This activity-FMRP-HSPG-MMP regulatory mechanism of synapse remodeling presents questions. A key question is the means by which activity-dependent MMP1 localization is restored by reducing Dlp in the FXS model. It is probable that an unidentified synaptomatrix player is involved. Since Dlp can activate and inhibit Wg signaling (Yan et al., 2009; Dani et al., 2012), reducing Dlp could restore proportionality between interacting synaptomatrix components (Figure 3). Altered Dlp sulfation may change protease activity (Tocchi and Parks, 2013), perhaps in concert with other effectors, such as HSPG-sulfating hs6st and sulf1 genes that modulate Wg signaling (Dani et al., 2012). Alternatively, Wg trans-synaptic signaling is reduced in the FXS condition (Friedman et al., 2013), and Wg itself may feedback to restore activity-dependent MMP1 function (Figure 3). Another possibility is that a synaptomatrix regulator preventing excess Dlp from misregulating activity-dependent MMP1 could be lost in the FXS condition. Indeed, FMRP can promote protein levels (Feng et al., 1997; Derlig et al., 2013), and this could include synaptomatrix proteins. For example, other HSPGs (e.g., Perlecan) might consolidate Wg signaling, thus restoring a more normal activity-dependent dynamic (Figure 3). Relevant MMP1 catalytic targets are unclear, though it is tempting to speculate secreted MMP1 may cleave Laminin-A to enable activity-dependent integrin signaling (Tsai et al., 2012; Lee et al., 2017). Whatever further elements of the synaptomatrix mechanism have yet to be elucidated, the finding that activity-dependent regulation can be restored in the Drosophila FXS disease model opens exciting possibilities for new FXS therapeutic treatments, and may lead to the discovery of novel activity-regulated extracellular molecules critical for synaptic remodeling.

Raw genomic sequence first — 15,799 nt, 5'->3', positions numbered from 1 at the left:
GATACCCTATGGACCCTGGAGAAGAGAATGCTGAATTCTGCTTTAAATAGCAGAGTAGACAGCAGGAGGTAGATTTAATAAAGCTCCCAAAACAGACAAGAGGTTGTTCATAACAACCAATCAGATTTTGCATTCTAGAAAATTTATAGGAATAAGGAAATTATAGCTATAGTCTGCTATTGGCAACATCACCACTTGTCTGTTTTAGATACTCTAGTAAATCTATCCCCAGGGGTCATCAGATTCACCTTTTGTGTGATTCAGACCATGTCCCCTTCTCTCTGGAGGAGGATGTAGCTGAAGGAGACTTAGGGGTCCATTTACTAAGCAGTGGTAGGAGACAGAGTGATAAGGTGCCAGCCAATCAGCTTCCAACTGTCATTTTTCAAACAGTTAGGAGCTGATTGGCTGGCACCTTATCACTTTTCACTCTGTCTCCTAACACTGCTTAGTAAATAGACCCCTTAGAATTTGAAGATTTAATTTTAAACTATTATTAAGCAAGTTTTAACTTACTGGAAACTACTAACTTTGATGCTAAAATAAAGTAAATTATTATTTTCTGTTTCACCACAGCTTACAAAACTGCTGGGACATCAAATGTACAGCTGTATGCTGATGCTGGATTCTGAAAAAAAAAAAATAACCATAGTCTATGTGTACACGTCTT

Future Directions

The very recent work discussed in this article highlights the utility of the Drosophila FXS disease model for the study of developmental activity-dependent mechanisms at synaptic connections, during use-dependent synaptic remodeling and in early-use critical periods. These new advances further demonstrate FMRP requirements in activity-dependent regulation of protein translation and control of signaling mechanisms operating at the heart of synapse formation and refinement. The particularly well-characterized central brain MB olfactory learning and memory circuitry has become a powerful vehicle for determining molecular mechanisms disrupted by FMRP loss, cellular mechanisms of activity-dependent synaptic remodeling, and the means of establishing excitatory/inhibitory synapse balance during the critical period (Doll et al., 2017; Vita and Broadie, 2017). In parallel, the classic GF visual escape circuit linking sensory input, brain integration and motor output via particularly large and well-characterized interneurons has the promise of providing an exciting new avenue to dissect FMRP requirements (Kennedy and Broadie, 2017). Finally, the malleable NMJ provides a large and genetically tractable glutamatergic synapse model, which continues to be instrumental in the discovery and elucidation of FMRP synaptic requirements, including intracellular signaling, intercellular interactions, and trans-synaptic pathways that strongly contribute to the FXS disease state (Dear et al., 2017). These diverse circuits will continue to be the focus of future studies, as we seek to determine generalizable FMRP requirements throughout the entire nervous system, as well as selective FMRP roles in specific neural circuits and synapses.